(2) Mr. Jethamalani contended that the learned Additional Sessions Judge has stated wrong principles for refusal of anticipatory bail. He submitted that bail must be allowed unless the court is satisfied that the petitioners are likely to misuse the liberty, if so allowed, and will not make themselves available for interrogation during investigation. To make an elaborate examination of the truth of the prosecution case at this tage is irrelevant. As a matter of fact, bail is meant for the guilty people and unless there are chances of likely misuse, bail should not be refused merely to encourage the malicious designs of the police. During the period the petitioners had been on interim bail they have on each day been with the police right from morning till evening and they have been thoroughly interrogated. They further undertake to join the investigation and fully co-operate with the investigation officer in the case. They also stated that a lakh of rupees of their firm is lying with the Department, which should go to prove their bona fides that no fraud was committed by them.
(3) The learned Standing Counsel appearing for the State on the other hand, vehementaly opposed the application. He raised a preliminary objections that once the Magistrate has issued warrants of arrest and the Additional Sessions Judge has declined anticipatory bail the petitioners have no right to approach this court for the same purpose. He relied upon Joginder Singh and others v. Stale of H.P. 1916 C.L.R. (H.P.), 40, and Amiya Kumar Sen v. State of W.B., . As regards the merits, Mr. Sood submitted that it was one of those cases where the court should decline anticipatory bail.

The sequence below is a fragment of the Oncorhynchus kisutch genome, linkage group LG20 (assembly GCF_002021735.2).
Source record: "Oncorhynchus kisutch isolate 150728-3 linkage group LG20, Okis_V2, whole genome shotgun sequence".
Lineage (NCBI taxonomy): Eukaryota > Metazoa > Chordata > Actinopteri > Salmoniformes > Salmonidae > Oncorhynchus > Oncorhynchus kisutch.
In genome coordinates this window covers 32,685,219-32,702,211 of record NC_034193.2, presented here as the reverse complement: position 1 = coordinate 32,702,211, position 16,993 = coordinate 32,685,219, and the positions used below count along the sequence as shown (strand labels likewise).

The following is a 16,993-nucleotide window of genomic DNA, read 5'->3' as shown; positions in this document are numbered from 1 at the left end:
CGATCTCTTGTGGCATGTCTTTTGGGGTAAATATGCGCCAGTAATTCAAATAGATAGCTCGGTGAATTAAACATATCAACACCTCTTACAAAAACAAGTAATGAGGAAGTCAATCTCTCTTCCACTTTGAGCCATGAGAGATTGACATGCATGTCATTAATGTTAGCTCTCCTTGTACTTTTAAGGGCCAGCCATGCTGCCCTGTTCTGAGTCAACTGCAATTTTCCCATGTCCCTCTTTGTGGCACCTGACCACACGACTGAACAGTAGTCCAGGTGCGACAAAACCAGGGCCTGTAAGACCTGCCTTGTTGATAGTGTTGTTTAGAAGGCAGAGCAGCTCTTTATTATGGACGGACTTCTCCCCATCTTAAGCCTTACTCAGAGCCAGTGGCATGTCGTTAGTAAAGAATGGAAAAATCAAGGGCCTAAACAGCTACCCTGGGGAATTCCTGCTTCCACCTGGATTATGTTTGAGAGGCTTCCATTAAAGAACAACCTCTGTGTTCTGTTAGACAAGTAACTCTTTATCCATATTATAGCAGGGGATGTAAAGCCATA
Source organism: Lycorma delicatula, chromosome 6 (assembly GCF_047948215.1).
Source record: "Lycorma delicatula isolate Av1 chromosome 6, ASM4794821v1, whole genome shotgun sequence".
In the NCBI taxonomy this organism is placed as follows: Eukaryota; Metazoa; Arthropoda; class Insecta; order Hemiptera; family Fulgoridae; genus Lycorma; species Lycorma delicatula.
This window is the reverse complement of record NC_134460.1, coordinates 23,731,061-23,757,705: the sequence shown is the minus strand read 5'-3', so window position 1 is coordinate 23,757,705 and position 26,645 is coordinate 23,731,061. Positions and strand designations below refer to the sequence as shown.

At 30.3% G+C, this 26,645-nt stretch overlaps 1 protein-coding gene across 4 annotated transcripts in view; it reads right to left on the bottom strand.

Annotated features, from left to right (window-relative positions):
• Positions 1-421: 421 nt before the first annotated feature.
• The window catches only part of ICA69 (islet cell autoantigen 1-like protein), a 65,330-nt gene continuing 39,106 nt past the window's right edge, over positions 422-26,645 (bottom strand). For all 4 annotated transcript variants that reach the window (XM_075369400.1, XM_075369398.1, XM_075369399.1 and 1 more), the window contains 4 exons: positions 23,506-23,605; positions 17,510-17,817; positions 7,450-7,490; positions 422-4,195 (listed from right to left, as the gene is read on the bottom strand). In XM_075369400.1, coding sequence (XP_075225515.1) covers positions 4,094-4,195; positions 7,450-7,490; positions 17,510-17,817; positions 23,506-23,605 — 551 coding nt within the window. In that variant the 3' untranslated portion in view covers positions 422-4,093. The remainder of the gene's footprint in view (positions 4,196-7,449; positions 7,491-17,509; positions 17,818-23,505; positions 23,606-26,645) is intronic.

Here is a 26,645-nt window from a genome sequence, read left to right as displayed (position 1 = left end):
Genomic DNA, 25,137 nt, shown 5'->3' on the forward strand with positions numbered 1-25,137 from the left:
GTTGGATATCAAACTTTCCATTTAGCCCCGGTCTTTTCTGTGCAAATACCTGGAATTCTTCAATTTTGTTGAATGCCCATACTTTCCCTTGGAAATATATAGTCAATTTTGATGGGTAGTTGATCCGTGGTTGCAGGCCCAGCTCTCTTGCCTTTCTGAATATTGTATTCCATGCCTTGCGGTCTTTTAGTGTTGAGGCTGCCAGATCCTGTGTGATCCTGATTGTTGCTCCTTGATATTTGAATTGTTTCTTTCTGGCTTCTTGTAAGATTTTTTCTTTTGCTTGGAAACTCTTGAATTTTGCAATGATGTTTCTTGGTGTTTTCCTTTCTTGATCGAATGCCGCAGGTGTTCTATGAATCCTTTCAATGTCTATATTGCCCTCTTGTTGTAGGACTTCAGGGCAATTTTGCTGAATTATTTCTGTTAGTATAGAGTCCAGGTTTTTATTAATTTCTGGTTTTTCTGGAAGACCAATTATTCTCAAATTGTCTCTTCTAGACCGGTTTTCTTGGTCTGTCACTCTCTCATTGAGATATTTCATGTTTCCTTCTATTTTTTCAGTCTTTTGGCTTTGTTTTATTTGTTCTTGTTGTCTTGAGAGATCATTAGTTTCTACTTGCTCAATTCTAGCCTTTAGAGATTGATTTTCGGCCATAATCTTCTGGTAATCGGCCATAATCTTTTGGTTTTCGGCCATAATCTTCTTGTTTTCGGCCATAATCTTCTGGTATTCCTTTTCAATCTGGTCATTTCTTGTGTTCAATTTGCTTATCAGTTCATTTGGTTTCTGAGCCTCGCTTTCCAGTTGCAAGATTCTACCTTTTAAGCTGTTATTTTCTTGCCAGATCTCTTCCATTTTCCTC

(4) I have considered over the matter. I leave it for some future occasion to examine whether after bail has been refused by the court of Sessions, the accused can approach the High Court or not. For the present, I shall assume that the jurisdiction being concurrent, this court has the power to grant anticipatory bail even though the petitioners had not succeeded in the court of session. The petitioners have more or less admitted that they were a party to defrauding the Department for getting increased quota though they had no requisite capacity and for that purpose in collaboration with Mohan Makhija obtainted a forged certificate. So much so that from a business of Rs. 24,553.00 in the year 1974-75 when they began, their business shot up to Rs. thirty two lakhs in the year 1978-79. This is really an example of what are known as white coller crimes. The Department has even suspended one of its officers and Mohan Makhija has for the present made himself unavailable to the investigation agency. There is more in the case than meets the eye, and the investigation has to be carried on how and in what manner the material was used or sold in black and how large is the ring of culprits, officials and non-officials both. There is in the circumstances every likelihood that the petitioners will misuse the liberty and will be able to suppress evidence. They have already made it safe by making a report with the Paharganj Police Station that their account books may not be subjected to scrutiny by reporting their loss. There is a strong prima facie case against them and,indeed, to a large extent, admitted by them. As regards the money lying with the Department, Mr. Sood explained that it was against the quota of material which could not be lifted as the fraud was meanwhile exposed. I, thereforee, do not consider it a fit case where the discretionary powers under sec. 438 Cr. P.C. should be exercised.